Law Centres joining forces to secure justice for Windrush victims

Thursday, October 15th 2020

windrush boat

A new justice clinic has been set up as a collaboration between North Kensington Law Centre, Southwark Law Centre and several other dedicated organisations to provide free legal advice and assistance to Windrush victims.

In April 2019, the Home Office established the Windrush Compensation Scheme (WCS) to allow victims of the Windrush scandal to receive payments for the impact that it had on their lives. The scheme will end in April 2023. However, data published last month shows that out of the 1,531 claims that have been made to the scheme so far, only 168 of these have been paid out. In addition, at least 5 claimants have died after applying, without receiving a response.

The lack of progress from the Home Office in securing justice for those who have been affected by the scandal only prolongs their already extensive suffering. In response to this the Claudia Jones Organisation, the Windrush Compensation Project, the Jigsaw House Society, University of Westminster Legal Advice Clinic, University of Greenwich Legal Advice Centre, London South Bank University Legal Advice Clinic, North Kensington Law Centre and Southwark Law Centre have joined forces to establish the Windrush Justice Clinic.

Sally Causer, director of Southwark Law Centre, said:

“Southwark Law Centre is proud to be working with North Kensington Law Centre, the Universities and the amazing range of other dedicated partners. The new initiative aims to provide real justice for a group who have been so badly let down by their government.”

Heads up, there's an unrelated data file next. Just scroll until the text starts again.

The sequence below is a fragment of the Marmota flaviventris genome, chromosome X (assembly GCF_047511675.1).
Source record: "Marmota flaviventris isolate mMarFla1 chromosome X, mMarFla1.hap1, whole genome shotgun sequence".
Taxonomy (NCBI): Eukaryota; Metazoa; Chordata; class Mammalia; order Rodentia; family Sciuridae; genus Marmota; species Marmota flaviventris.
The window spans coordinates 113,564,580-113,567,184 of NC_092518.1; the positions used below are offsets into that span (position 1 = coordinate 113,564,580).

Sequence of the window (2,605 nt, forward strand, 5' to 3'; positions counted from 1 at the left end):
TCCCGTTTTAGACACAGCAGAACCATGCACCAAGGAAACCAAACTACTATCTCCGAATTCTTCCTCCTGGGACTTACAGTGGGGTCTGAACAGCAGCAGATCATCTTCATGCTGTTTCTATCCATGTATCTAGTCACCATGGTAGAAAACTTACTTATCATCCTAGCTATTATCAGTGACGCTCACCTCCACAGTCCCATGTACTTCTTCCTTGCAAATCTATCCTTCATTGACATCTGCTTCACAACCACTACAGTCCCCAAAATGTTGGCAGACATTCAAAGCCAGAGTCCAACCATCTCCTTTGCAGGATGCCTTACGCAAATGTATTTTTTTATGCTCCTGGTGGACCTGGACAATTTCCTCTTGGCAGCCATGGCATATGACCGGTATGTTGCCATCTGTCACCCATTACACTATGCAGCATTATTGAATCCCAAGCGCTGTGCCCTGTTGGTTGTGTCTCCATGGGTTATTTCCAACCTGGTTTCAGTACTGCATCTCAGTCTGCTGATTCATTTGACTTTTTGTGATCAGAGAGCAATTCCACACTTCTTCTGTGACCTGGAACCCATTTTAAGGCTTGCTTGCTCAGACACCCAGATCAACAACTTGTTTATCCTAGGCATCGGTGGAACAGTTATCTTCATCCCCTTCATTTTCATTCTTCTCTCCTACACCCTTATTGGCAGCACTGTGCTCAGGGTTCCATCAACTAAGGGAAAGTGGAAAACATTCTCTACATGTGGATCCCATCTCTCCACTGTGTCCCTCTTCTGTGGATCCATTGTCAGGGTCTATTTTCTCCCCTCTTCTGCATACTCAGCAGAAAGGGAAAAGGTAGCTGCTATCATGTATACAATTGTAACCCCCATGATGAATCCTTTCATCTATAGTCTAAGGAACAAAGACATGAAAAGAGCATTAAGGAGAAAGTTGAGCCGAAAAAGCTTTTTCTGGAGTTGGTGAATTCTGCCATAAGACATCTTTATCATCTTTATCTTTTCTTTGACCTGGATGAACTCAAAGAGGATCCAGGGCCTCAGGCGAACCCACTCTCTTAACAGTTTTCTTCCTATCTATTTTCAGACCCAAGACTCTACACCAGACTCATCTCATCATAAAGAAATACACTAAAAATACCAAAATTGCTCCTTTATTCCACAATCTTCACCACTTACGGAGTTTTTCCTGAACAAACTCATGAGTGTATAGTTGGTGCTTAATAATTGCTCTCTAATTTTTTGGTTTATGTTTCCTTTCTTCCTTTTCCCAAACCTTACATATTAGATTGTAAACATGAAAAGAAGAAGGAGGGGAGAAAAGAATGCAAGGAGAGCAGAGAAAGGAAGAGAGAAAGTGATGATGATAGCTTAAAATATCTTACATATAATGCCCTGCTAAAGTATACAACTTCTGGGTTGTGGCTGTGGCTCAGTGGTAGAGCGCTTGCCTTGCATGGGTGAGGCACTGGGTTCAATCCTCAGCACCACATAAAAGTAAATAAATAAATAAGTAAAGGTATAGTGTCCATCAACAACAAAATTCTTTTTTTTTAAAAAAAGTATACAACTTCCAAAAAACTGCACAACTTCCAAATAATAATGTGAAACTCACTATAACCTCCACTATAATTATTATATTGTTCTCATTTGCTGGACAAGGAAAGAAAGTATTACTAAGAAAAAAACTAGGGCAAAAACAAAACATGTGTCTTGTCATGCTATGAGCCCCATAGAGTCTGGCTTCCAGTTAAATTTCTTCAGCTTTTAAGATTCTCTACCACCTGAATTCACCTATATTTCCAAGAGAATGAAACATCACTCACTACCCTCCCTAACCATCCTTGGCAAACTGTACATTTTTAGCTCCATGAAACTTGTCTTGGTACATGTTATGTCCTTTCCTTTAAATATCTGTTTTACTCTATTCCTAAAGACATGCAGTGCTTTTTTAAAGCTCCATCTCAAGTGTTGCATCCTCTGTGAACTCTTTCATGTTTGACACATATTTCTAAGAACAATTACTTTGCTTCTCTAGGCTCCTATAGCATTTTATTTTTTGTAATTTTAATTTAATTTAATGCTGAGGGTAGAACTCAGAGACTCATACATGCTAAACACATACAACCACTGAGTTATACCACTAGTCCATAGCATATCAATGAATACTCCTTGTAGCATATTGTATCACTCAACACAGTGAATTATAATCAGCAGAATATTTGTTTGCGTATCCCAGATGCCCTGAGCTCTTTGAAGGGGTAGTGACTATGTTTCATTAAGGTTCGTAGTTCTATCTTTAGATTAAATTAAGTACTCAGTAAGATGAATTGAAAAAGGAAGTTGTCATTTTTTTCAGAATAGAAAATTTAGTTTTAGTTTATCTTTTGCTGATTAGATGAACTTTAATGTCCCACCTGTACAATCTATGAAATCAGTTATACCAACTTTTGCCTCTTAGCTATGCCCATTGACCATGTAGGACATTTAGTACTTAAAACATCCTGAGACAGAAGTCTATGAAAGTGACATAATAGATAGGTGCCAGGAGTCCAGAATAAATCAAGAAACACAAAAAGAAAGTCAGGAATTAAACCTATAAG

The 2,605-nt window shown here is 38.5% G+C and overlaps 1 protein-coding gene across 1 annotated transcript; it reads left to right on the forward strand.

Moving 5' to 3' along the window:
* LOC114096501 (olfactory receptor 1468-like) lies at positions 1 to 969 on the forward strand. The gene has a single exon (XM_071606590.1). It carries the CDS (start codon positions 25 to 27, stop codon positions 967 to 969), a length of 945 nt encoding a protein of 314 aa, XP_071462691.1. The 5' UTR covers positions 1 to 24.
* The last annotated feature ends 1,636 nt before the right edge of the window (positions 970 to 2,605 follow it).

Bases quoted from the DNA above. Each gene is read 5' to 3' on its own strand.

The clinic will provide free legal advice and assistance to Windrush victims in order to allow them to claim the compensation that they deserve from the Home Office. Part of the need for this clinic surrounds the complexity of the WCS application form. Despite the Home Office’s assurance that the scheme has been designed “so that people should not need lawyers to make a claim”, claimants are required to complete an 18-page form. In addition, guidance on the application form runs to 45 pages and the rules are set out in a 46-page document.

In an interview, Solicitor, Gifty Edila said:

“The form itself is causing a lot of problems. People are intimidated, put off, cannot understand it. To add to the complexity, detailed evidence is required.”

Annie Campbell-Viswanathan, director of North Kensington Law Centre, has said that the justice clinic will address this by providing a “single point of contact for clients” who will help with the application process. She reflected:

 “Our work began this time last year with a grant provided from the Law Centres Network, following the Guardian Christmas Appeal 2018. This allowed us to recruit Holly [a senior caseworker] and start to take on clients…We received more funding from organisations such as AB charitable trust …and as months went on, more and more clients came and it became clear that there was a significant demand for the service… that is when the collaborative venture begun for us.”

In one case, a client, who arrived in the UK in the 1960s when she was three months old, was initially offered £22,000 in compensation from the Home Office. However, the Law Centre calculated that the offer should have been higher and following a ‘tier 1’ internal Home Office review, the client received a revised offer of just under £80,000.

The clinic launches on Tuesday, 20 October, aptly during Black History Month. Piloted in London for the first four months, plans are to extend coverage nationally.